Most of us learned the hard way that you can’t do the same thing over and over again and expect different results. The same goes for any predefined vendor selection process. If you are looking for innovation and better results for your trial, the selection process itself should ensure that the vendor shares the same vision.
The next time you are deciding between one or more RTSM vendors, challenge yourself to think outside the box. The questions below will get you started. Then see what else you can come up with!
1. Can I try it before I buy it?
An RTSM is responsible for critical functions with direct patient impact. The decision to choose an RTSM should not be taken lightly, it is certainly not an impulse buy. It is not unreasonable, then, to ask the vendor if they can get a preview of how the system may work. In fact, ask your vendor if they can give you access to a sandbox environment. That way all the stakeholders that are involved in the RTSM decision, and study execution, can weigh in.
2. Can I approve the RTSM itself rather than the complex specification document?
Clinical trial professionals should not have to be technical experts. They should be spending their time operationalizing their study. So why are they responsible for signing off on lengthy, complex specification documents and crossing their fingers that nothing is lost in translation? Ask your RTSM vendor if you can approve the system itself, not the specification document. That way, there will be no surprises as you start UAT and no risk to meeting your FPI timelines.
3. How will you support my evolving protocol design?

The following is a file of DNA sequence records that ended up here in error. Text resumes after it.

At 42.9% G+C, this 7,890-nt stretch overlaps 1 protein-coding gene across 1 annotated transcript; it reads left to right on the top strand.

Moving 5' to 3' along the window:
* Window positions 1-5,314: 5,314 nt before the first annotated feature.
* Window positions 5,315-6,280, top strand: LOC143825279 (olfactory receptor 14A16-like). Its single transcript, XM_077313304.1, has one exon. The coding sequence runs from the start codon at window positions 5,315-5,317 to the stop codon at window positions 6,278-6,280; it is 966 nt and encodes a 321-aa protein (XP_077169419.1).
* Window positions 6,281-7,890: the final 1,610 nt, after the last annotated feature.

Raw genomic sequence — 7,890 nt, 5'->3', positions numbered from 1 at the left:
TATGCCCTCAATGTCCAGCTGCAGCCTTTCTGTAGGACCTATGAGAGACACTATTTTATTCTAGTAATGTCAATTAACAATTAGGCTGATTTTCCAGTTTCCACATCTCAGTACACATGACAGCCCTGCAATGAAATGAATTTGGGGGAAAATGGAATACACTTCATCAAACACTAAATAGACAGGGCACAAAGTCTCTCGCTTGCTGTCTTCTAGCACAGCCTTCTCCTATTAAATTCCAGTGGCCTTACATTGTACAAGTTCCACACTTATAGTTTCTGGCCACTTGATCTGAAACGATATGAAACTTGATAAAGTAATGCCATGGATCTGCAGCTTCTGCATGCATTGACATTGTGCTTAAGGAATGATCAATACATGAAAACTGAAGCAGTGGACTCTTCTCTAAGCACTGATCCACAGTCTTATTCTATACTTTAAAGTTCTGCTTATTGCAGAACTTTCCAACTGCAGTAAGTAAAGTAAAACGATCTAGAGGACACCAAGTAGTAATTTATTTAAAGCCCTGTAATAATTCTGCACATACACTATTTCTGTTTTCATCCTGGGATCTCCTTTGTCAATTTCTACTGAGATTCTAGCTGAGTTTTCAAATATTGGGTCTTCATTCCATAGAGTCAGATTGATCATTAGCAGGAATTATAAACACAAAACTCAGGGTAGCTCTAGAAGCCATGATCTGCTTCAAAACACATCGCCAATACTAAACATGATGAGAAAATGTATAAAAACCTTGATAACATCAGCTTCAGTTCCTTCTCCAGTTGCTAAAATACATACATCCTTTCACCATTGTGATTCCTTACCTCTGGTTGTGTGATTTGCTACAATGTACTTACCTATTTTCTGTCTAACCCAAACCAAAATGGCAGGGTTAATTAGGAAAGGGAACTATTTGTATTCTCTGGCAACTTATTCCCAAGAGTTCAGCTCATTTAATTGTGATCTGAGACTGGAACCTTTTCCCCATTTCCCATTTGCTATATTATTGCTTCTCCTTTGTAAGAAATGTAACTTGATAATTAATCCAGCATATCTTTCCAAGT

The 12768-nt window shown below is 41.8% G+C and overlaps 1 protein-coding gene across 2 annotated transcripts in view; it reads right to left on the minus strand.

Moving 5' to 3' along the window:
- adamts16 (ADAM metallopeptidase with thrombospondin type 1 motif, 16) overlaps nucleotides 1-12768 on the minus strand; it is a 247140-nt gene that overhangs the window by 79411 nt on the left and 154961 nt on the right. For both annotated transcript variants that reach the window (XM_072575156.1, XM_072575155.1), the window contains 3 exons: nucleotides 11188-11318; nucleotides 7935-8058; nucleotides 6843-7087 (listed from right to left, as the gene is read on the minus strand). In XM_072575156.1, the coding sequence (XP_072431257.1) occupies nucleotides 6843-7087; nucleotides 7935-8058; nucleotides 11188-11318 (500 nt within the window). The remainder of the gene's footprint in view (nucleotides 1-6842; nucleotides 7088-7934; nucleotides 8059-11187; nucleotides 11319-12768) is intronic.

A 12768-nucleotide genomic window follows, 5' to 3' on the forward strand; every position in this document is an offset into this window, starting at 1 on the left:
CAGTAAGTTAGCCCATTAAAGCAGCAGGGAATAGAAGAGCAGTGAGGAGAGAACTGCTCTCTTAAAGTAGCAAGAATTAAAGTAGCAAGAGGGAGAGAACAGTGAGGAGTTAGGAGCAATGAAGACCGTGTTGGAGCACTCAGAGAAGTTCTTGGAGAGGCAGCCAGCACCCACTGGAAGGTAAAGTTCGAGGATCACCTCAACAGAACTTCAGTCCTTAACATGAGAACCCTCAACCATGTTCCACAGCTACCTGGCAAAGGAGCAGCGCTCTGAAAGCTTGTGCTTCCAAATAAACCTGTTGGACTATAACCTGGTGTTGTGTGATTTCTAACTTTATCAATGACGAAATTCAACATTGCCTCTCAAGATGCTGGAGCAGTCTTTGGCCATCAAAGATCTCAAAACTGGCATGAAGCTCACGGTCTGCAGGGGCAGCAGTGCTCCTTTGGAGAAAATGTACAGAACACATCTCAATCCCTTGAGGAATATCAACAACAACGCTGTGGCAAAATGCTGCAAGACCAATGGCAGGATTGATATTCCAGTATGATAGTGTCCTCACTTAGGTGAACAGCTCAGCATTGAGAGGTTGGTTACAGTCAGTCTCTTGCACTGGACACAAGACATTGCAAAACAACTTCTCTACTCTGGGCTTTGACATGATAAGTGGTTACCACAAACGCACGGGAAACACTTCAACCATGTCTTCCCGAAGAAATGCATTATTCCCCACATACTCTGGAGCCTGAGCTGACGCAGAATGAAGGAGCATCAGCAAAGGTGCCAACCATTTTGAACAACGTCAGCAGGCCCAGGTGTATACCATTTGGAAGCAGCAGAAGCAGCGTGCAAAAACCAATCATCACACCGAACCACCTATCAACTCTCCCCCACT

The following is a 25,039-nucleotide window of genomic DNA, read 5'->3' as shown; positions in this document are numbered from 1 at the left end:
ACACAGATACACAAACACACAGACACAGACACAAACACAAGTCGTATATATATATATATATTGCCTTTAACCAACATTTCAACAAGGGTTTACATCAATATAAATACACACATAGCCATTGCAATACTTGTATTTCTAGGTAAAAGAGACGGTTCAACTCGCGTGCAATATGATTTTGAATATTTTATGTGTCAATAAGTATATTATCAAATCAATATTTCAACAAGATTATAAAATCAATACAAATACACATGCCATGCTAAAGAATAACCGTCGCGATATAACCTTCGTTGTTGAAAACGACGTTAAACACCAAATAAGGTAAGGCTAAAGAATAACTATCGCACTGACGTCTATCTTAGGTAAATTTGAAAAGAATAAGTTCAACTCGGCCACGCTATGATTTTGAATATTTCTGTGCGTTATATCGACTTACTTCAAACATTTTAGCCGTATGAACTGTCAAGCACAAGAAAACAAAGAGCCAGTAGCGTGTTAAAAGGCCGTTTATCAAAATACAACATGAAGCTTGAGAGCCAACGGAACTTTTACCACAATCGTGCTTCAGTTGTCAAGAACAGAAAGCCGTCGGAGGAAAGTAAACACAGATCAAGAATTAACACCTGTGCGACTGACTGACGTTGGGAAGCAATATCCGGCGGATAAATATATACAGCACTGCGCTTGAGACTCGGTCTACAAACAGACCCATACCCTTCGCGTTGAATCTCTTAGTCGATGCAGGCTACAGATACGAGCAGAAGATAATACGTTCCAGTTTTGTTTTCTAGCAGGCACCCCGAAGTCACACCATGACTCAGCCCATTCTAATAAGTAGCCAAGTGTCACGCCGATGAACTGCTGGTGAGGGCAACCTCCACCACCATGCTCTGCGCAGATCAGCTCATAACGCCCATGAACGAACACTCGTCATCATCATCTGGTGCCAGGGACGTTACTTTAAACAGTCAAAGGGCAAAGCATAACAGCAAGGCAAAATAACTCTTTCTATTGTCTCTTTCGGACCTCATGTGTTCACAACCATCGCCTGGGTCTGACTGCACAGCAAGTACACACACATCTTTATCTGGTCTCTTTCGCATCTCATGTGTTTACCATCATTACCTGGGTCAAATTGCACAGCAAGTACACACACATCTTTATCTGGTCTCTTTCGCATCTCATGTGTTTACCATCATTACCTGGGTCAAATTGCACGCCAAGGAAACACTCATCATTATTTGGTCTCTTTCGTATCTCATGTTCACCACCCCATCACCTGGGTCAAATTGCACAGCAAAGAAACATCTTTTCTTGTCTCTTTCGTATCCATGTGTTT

As clinical trials become increasingly complex, relying on mid-study amendments has become the norm. This can pose a significant challenge for study teams in terms of financial and administrative burden, as well as introduces the potential for delays in the trial.
The good news is that modern RTSM systems can support a majority of changes through available system configuration options, often without study disruption. If a larger amendment is required, leveraging a flexible and robust architecture is essential to enabling the change without putting critical aspects of your study at risk.
4. Have you gathered direct site feedback on the UI and its ability to help, not hinder their daily workflow?
Clinical sites are the main end-users of the RTSM and yet chances are they are not given the opportunity to provide feedback on the usability of the system. Asking your vendor this question can help you decide on a vendor that truly cares about site satisfaction which can go a long way to improve the conduct of your trial.
5. Will this be a partnership?
Rather than just a "sponsor-vendor" relationship, your RTSM partner should serve as an extension of your trial team. There is meaningful value in a partnership where your vendor is invested in your outcomes, feels a responsibility toward the success of your study and advises (and occasionally challenges) your decisions.
In a partnership, you can trust your RTSM vendor to be the system expert - not only study support. This empowers your RTSM vendor to provide additional options for simplifying your trial design, supply strategies, provide guidance on how to adapt to change, and how to update the study for optimal outcomes post go-live.